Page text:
This can’t be done with a hand full of volunteers. The obvious way to do this would be taking an existing MVC framework backed with more then one developer and build TXP5 on top of this. It’s just a Blog/CMS, I don’t think Textpatterns requirements are so special that none of the existing and well maintained frameworks could be used.

    I guess this is the beginning of the end of Textpattern. ?

  3. Welcome Jeff to TextPattern Team! Wish you all the best!

  4. Great news all round. Congratulations Jeff!

  5. Wow! This seems to be a huge task! It seems you guys have thought this through!

    Very, very impressing and I wish all the programmers good luck and not too many sleepless nights.


  6. This is very interesting news and I welcome Textpattern’s move to an MVC framework. However, why choose Spark/Plug?

    I love forward to seeing Sam’s future post on the repo.

  7. @All: Thanks for the encouraging words. I’m excited to be the newest member of the gang of code-stained wretches that is the Txp dev team.

    @Ralf G: I prefer to think of it as the end of the beginning. I’ll have more to say back at the ranch.

  8. I can hardly wait. I guess this is all an UX designer have to say about this announcement.

  9. Sounds big.

    I’m assuming we’ll be able to upgrade our sites like business as usual when the time comes?

    Great to hear Jeff is on the team!

  10. @Destry: yes and no. It is certainly our intention to make upgrading easy. But plugins are a complicating factor. Our focus will be ensuring that a core upgrade is seamless, and collaborating with plugin authors to make the entire process smooth. But with legacy plugins it’s hard to say at this point.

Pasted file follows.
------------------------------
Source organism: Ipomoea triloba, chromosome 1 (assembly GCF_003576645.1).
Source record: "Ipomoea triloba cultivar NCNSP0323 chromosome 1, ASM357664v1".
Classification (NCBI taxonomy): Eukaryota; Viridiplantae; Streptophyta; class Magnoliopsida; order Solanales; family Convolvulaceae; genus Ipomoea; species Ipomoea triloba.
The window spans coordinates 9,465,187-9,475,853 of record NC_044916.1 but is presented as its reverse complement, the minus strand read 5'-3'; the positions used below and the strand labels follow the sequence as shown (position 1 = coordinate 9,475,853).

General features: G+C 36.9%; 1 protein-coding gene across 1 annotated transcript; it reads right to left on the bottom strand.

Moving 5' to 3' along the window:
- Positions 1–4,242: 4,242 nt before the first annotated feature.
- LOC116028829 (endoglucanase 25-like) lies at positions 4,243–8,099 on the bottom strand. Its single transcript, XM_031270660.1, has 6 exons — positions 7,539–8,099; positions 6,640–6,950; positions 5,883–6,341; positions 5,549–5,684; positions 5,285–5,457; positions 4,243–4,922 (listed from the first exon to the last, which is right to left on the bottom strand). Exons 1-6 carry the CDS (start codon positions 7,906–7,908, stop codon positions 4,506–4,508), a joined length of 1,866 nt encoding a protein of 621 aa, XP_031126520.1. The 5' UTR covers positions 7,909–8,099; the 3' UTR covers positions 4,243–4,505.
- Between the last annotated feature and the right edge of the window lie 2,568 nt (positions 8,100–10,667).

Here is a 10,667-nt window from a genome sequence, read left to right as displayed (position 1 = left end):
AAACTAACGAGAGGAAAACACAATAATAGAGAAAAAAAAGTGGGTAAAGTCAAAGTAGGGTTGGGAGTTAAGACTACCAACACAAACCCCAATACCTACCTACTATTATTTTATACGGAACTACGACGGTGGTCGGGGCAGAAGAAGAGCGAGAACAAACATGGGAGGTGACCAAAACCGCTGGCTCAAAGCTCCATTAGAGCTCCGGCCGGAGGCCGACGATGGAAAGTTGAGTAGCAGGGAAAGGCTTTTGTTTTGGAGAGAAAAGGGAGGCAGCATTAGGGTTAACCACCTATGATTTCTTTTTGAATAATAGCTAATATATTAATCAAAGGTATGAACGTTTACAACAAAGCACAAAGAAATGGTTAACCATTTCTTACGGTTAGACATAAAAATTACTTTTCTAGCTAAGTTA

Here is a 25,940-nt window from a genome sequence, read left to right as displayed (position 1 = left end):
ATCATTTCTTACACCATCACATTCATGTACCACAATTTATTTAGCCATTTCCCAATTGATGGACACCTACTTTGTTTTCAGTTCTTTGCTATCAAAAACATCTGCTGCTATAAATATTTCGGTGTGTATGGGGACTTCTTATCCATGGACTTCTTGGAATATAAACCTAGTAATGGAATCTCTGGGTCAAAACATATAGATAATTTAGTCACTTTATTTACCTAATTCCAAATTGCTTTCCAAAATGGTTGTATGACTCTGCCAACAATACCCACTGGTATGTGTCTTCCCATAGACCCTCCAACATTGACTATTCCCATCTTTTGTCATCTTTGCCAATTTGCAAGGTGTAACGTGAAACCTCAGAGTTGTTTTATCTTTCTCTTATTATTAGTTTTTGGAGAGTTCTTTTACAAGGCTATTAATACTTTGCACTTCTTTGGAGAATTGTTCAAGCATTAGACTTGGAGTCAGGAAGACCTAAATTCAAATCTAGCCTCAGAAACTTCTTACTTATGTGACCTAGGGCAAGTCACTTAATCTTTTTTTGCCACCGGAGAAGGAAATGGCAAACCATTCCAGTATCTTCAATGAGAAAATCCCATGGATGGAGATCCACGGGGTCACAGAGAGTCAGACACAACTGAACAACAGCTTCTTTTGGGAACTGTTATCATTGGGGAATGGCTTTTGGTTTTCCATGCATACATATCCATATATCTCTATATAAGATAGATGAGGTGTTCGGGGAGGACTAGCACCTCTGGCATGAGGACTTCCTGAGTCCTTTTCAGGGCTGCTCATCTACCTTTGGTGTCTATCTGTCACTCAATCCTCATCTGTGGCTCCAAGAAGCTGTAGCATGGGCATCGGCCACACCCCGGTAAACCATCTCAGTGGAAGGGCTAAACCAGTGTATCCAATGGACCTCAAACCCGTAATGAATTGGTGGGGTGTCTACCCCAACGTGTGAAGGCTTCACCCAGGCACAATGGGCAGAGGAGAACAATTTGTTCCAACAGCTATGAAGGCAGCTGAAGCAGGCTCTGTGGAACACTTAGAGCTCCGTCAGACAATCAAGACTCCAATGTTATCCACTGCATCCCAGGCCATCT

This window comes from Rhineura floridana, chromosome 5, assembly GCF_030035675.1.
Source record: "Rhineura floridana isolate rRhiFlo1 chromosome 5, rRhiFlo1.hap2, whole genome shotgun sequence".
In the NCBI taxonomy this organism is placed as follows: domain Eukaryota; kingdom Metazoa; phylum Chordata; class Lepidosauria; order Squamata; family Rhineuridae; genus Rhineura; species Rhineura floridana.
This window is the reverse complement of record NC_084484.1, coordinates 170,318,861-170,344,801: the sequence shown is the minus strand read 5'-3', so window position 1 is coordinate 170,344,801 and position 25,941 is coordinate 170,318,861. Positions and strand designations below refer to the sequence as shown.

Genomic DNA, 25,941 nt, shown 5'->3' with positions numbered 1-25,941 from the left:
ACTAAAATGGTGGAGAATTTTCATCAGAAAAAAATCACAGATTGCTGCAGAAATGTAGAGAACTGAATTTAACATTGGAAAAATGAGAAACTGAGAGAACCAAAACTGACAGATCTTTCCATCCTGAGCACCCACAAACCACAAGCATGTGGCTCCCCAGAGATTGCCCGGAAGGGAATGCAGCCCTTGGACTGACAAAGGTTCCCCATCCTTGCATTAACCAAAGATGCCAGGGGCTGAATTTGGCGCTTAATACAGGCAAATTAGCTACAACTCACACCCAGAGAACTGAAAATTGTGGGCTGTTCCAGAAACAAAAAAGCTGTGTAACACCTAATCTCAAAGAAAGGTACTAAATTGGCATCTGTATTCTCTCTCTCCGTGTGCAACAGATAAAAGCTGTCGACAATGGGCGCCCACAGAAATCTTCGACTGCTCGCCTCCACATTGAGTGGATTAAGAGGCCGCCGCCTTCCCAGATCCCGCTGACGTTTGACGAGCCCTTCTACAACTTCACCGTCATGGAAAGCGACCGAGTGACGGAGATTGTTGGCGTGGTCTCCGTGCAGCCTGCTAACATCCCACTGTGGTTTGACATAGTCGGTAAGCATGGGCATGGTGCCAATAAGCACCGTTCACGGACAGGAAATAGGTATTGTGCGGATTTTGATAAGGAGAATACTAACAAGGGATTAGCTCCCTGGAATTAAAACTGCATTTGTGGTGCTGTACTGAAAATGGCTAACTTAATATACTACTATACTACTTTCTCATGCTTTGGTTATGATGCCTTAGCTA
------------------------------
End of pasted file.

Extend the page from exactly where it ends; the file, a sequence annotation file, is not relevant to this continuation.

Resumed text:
11. TXP has the best community online by far. That and talented, committed developers make it of the greatest tools to work with.

    Keep up the great work, we have your backs.

  12. Well this is good news! So gratifying to see TxP evolving yet again to a modern CMS development platform: MVC framework called Spark/Plug.

    And a big welcome to Jeff and my thanks in advance for taking this on and contributing to TxP5. And a big Kudos to the whole team! Happy Trails and be Happy in your Work!

    As a current EE user and one who is still on version 1,7.X ( i have yet to use 2.2 as i am very busy dealing with a couple of TxP based sites) I was never impatient with the fact that it took EllisLabs so L o n g to get 2.0 out the door. I had no need to be worried as i was still able to get what i needed from 1.x.x. ( I am doing private project in 2.2 in order to learn and practice)

    When it comes to TxP5… I’ll look forward to the the new capabilities and feature sets that come along. A new Improved TxP V.5 will be most welcome.

    I suspect that in terms of adopting / migrating to TxP5 i will take the same approach i did with EE. Only upgrade those sites that don’t have heavy reliance on plugins first.

    Develop new sites in the new version.

    Then migrate older TxP versions to the new one as plugins get updated.

    Once again a big welcome Jeff!

  13. Exciting news.

    In honesty I haven’t worked with TXP for a while, preferring WP due to the better potential for plugin development (just my opinion, no need to flame!).

    This had me pricking my ears up in anticipation! Looking forward to playing with the new version.

  14. Glad to hear Jeff is now a Dev – feels like a very natural choice.

    TXP + MVC = Awesome!

  15. Congratulations Jeff.

    Wonder if there are plans to expand the team any further?

  16. I am delighted with the direction of TXP5 on several counts.

    # the current crop of devs offer an unprecedented level of willingness to collaborate and entertain new ideas. They listen to the community

    # the aptitude and productivity of the current dev team is simply awesome

    # I wish I could contribute code, but probably the best contribution I can make will come in the form of ideas for improvements based on having about 40 sites/clients where TXP is installed and sharing the things that don’t make sense to lower level users.

    -Trully excellent news.

  17. I’m glad that you’re finally taking the MVC route, but I have mixed feelings about using a young MVC framework and approaching testing with apparent naivety.